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Sen. Harry Reid’s 2014 Report Card

Senate Minority Leader
Senior Senator from Nevada
Democrat
Served Jan 6, 1987 – Jan 3, 2017


These special statistics cover Reid’s record during the 113th Congress (Jan 3, 2013-Jan 2, 2015) and compare him to other senators also serving at the end of the session. Last updated on Jan 12, 2015. Although Rep. Suzan DelBene [D-WA1], Rep. Thomas Massie [R-KY4], Rep. Donald Payne [D-NJ10], and Sen. Brian Schatz [D-HI] served in the 112th Congress, they took office within the last two months of the 112th Congress and here are grouped with other freshmen for the 113th Congress.

Members of Congress with party leadership roles often do not participate in the legislative process in the same way as other Members of Congress. Since Reid was busy being Minority Leader, the metrics of legislative activity listed below may not apply.

A higher or lower number below doesn’t necessarily make this legislator any better or worse, or more or less effective, than other Members of Congress. We present these statistics for you to understand the quantitative aspects of Reid’s legislative career and make your own judgements based on what activities you think are important.

Keep in mind that there are many important aspects of being a legislator besides what can be measured, such as constituent services and performing oversight of the executive branch, which aren’t reflected here.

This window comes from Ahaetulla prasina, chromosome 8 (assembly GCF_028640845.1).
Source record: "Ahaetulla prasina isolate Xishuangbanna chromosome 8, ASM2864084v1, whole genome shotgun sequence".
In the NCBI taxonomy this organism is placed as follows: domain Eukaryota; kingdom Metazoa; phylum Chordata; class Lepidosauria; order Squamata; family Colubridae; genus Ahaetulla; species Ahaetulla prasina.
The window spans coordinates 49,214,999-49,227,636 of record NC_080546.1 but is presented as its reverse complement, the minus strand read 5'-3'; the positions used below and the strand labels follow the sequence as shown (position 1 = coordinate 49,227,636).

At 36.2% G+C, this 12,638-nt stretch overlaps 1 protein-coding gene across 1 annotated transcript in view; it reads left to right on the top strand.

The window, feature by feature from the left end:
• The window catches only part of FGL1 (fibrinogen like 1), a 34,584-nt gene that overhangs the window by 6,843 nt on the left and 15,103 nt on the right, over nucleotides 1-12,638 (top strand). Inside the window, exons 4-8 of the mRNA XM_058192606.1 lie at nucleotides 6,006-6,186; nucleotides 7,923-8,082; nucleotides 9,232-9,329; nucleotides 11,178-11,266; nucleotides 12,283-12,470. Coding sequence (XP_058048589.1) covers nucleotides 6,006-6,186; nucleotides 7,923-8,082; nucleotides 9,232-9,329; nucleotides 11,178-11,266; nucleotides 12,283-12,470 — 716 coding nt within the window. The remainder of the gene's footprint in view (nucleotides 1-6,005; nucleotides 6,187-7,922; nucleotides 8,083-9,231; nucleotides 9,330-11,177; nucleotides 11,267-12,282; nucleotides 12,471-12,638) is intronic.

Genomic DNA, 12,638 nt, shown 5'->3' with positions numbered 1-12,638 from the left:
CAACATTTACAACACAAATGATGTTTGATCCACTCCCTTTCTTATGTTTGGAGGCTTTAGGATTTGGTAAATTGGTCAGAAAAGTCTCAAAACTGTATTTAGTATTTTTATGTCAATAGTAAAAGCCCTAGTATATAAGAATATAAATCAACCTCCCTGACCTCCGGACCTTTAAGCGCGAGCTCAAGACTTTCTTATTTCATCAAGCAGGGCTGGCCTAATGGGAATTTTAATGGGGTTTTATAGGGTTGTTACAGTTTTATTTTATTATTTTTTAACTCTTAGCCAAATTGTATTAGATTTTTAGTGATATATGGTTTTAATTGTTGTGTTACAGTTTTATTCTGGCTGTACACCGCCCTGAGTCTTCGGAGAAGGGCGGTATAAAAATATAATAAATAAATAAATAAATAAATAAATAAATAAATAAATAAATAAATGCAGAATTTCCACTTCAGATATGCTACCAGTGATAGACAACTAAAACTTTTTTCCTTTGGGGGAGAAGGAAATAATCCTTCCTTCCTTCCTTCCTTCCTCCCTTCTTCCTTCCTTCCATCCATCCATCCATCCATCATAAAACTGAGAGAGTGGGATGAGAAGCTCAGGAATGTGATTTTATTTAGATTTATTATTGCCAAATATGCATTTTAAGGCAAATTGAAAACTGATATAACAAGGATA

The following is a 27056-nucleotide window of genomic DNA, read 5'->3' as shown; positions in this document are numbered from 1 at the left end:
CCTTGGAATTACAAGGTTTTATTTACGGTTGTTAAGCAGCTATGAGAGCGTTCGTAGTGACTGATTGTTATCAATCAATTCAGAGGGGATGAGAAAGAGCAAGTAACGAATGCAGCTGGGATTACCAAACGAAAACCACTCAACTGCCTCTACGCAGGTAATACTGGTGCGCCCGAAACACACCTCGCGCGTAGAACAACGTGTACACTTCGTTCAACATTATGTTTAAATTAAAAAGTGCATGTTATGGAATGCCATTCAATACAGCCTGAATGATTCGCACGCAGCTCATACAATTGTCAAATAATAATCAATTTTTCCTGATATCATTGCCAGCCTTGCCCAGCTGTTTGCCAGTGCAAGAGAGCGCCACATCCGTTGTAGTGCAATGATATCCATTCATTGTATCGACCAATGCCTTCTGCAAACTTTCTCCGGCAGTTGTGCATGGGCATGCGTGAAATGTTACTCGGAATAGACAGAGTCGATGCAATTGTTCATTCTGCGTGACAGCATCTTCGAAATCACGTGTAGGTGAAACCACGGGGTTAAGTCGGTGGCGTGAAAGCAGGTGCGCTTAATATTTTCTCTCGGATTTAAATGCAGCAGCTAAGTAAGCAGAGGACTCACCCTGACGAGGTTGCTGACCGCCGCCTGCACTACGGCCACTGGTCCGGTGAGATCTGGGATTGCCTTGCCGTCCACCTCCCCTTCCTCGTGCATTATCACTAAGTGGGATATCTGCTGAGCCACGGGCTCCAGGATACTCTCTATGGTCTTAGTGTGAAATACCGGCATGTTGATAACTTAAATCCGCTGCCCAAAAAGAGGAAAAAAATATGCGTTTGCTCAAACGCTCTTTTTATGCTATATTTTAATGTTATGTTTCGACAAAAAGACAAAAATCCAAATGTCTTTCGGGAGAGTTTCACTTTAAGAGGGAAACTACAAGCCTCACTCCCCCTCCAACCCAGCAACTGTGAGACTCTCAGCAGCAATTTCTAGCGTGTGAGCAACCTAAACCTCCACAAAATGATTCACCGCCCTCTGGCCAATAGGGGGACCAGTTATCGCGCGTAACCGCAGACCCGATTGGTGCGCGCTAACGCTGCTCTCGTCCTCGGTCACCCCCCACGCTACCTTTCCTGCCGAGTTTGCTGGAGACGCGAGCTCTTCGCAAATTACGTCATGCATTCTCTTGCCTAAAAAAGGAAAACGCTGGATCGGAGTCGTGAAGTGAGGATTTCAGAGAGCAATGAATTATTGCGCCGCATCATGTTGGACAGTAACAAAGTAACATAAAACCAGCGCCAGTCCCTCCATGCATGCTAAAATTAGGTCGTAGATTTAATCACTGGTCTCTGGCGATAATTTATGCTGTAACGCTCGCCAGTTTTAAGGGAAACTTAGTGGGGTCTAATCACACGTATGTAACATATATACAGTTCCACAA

Cosponsored the fewest bills compared to Senate Democrats

Reid cosponsored 95 bills and resolutions introduced by other Members of Congress. Cosponsorship shows a willingness to work with others to advance policy goals. View Cosponsored Bills »

Compare to all Senate Democrats (0th percentile); Serving 10+ Years (2nd percentile); All Senators (1st percentile).


 

Got bipartisan cosponsors on the lowest % of bills compared to Senate Democrats

Reid tends to gather cosponsors only on one side of the aisle. 8% of Reid’s 80 bills and resolutions had both a Democratic cosponsor and a Republican cosponsor in the 113th Congress.

Compare to all Serving 10+ Years (0th percentile); Senate Democrats (0th percentile); All Senators (2nd percentile).

Only Members of Congress who sponsored more than 10 bills and resolutions are included in this statistic.


 

Held the fewest committee positions compared to Serving 10+ Years (tied with 1 other)

Reid held a leadership position on 0 committees and 0 subcommittees, as either a chair (majority party) or ranking member (minority party), at the end of the session. For comparison to other Members of Congress, we assigned a score giving five points for each full committee leadership position and one point for each subcommittee leadership position. View Reid’s Profile »

Compare to all Senate Democrats (0th percentile); Serving 10+ Years (0th percentile); All Senators (0th percentile).


 

Introduced the 4th most bills compared to All Senators

Reid introduced 80 bills and resolutions in the 113th Congress. View Bills »

Compare to all Senate Democrats (94th percentile); Serving 10+ Years (94th percentile); All Senators (96th percentile).


 

Ranked 11th most conservative compared to Senate Democrats

Our unique ideology analysis assigns a score to Members of Congress according to their legislative behavior by how similar the pattern of bills and resolutions they cosponsor are to other Members of Congress.

For more, see our methodology. Note that because on this page only legislative activity in the 113th Congress is considered, the ideology score here may differ from Reid’s score elsewhere on GovTrack.